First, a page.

Thu 21 Jan 2021

Ethnicity Pay Gap Reporting - Where are we now?

Ethnicity Pay Gap reporting has had increased attention over the past few years. In her

This included a recommendation that the government legislate to introduce mandatory reporting of ethnicity data by pay bands of £20,000. A year later in 2018, it was reported that only 11% of employers collect data on ethnicity pay. The government therefore decided to consult employers on the introduction of mandatory ethnicity pay gap reporting.

The government launched the consultation on 11 October 2018. It sought the opinion of employers on various questions such as what ethnicity pay information should be reported, which employers should report and if employers identify disparities, should they be required to publish an action plan. This consultation closed on 11 January 2019 and the government's response to the consultation is yet to be published.

In December 2020, the BBC reported on employer responses to the consultation after seeing a leaked report. This showed that there were a total of 321 responses to the consultation. Of these responses, 93 came from private sector employers, 42 from public sector employers and 67 from business organisations. 73% were in favour of mandatory reporting for organisations with more than 250 staff. However, there was no general consensus among employers on how this ethnicity pay gap reporting should be broken down, with some favouring reporting the pay gap between white and all BAME staff, and others in favour of a breakdown of ethnic groups. 

Given the lack of response from the government, a petition for the introduction of mandatory ethnicity pay gap reporting was launched in March 2020. This passed the 100,000 signature threshold required to be considered by parliament in June 2020. The government responded by stating that it was currently analysing the consultation responses and would respond by the end of the year. However at present, no response has been received and the petition is still waiting to be debated.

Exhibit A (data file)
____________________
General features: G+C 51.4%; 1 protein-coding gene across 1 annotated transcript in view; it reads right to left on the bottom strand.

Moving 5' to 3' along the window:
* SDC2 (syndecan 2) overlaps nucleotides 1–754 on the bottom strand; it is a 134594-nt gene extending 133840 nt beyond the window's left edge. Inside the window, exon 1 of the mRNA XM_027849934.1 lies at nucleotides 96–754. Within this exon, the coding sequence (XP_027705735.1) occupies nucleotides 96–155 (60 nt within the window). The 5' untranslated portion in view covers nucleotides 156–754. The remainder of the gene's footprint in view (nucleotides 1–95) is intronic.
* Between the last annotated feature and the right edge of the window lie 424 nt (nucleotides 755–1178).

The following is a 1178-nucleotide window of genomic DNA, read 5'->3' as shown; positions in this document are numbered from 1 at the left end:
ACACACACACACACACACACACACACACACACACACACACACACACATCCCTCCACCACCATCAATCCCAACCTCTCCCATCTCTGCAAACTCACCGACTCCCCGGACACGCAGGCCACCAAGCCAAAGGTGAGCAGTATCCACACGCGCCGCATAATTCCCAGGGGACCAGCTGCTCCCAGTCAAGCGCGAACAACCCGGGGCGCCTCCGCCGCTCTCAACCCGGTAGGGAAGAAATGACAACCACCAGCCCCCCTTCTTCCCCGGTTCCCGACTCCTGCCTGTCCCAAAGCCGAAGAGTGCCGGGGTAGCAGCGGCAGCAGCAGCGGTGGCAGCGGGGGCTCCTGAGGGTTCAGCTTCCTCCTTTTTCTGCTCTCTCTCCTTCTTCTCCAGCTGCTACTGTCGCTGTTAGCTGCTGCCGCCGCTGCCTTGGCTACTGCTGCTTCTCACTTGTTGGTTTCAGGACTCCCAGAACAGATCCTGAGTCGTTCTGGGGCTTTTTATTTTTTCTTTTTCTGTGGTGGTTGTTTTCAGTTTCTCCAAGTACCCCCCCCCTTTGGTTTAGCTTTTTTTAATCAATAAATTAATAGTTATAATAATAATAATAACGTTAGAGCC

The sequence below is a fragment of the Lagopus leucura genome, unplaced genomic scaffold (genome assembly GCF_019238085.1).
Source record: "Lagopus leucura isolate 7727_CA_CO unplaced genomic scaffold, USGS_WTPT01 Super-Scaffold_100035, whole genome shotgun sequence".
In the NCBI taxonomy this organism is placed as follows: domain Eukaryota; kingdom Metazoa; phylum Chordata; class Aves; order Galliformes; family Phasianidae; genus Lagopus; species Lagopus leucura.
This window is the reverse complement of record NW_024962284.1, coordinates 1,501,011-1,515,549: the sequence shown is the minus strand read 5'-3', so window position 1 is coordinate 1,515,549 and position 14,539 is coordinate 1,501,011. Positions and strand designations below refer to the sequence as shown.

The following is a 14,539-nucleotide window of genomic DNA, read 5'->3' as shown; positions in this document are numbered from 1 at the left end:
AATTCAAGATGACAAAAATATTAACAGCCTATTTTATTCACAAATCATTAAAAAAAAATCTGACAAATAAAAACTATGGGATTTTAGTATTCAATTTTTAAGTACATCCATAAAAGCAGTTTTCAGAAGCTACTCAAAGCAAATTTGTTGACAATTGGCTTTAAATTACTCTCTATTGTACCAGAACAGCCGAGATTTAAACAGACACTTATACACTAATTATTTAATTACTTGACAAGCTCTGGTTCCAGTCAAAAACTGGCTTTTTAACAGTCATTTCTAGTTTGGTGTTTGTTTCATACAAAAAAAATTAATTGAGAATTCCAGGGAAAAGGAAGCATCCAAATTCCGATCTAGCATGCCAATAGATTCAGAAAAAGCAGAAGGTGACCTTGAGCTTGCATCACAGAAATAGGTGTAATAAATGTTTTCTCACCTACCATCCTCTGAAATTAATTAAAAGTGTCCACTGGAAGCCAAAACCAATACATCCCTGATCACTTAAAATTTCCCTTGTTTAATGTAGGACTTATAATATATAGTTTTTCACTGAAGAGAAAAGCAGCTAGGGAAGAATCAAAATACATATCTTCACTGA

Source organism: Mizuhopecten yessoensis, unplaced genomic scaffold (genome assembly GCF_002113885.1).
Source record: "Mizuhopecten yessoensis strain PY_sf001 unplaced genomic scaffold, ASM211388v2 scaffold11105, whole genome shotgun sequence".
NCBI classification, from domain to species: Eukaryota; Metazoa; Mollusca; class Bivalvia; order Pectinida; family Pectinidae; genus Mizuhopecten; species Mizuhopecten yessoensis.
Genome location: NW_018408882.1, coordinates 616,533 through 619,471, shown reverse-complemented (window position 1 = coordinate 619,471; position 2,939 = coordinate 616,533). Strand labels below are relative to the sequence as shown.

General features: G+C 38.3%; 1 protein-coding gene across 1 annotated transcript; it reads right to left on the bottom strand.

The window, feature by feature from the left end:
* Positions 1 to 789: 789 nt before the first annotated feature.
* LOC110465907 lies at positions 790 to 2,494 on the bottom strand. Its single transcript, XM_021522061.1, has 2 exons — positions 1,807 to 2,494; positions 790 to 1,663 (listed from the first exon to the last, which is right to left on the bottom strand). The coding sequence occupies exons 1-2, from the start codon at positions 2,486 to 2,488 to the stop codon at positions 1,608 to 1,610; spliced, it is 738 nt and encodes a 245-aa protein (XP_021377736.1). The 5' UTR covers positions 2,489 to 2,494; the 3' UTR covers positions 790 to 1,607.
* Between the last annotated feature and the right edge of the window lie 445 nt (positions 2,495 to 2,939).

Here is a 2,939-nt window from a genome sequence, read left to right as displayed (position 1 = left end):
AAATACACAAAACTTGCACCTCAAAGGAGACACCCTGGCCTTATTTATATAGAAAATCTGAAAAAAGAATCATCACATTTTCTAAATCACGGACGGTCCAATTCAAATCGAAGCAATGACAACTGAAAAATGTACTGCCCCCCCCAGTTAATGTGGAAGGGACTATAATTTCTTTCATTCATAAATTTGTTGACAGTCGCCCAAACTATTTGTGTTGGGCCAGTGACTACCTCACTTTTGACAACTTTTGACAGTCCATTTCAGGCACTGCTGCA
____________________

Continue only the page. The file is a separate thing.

The pressure for change however, continues.  A new campaign was launched by the CBI, alongside a number of high profile employers, to increase racial and ethnic participation in businesses on 1 October 2020.  The campaign - Change the Race Ratio - identifies four "Commitments to Change" that businesses will be asked to make.  These are to increase racial diversity among Board members, to increase diversity in senior leadership, to be transparent on their actions and to create an inclusive culture in which talent from all diversities can thrive. This campaign also calls for the disclosure of ethnicity pay gaps by 2022.

Whilst the Government's response to the consultation is awaited, some large employers have started to report on their own figures. Professional services firm Deloitte, has been publishing its ethnicity pay gap figures since 2017 with its latest figures showing a 14.6% mean gap. Lloyds Banking Group has become the first major UK bank to disclose its black pay gap which showed that its black staff are being paid almost 20% less than their colleagues.  The bonus pay gap was even greater, standing at 37.6%. Lloyds assert that this is due to the fact that only a very small number of black staff hold senior positions (0.6%) and the bank has pledged to increase this number to 3% by 2024.

It remains to be seen what impact the pandemic will have on the ethnicity pay gap but it is clear that the current situation has meant that the already delayed government response to the proposals for mandatory reporting has been even further delayed.  With racial equality more in focus than ever through the Black Lives Matter movement, we should expect to see the pressure for change in this area to continue.

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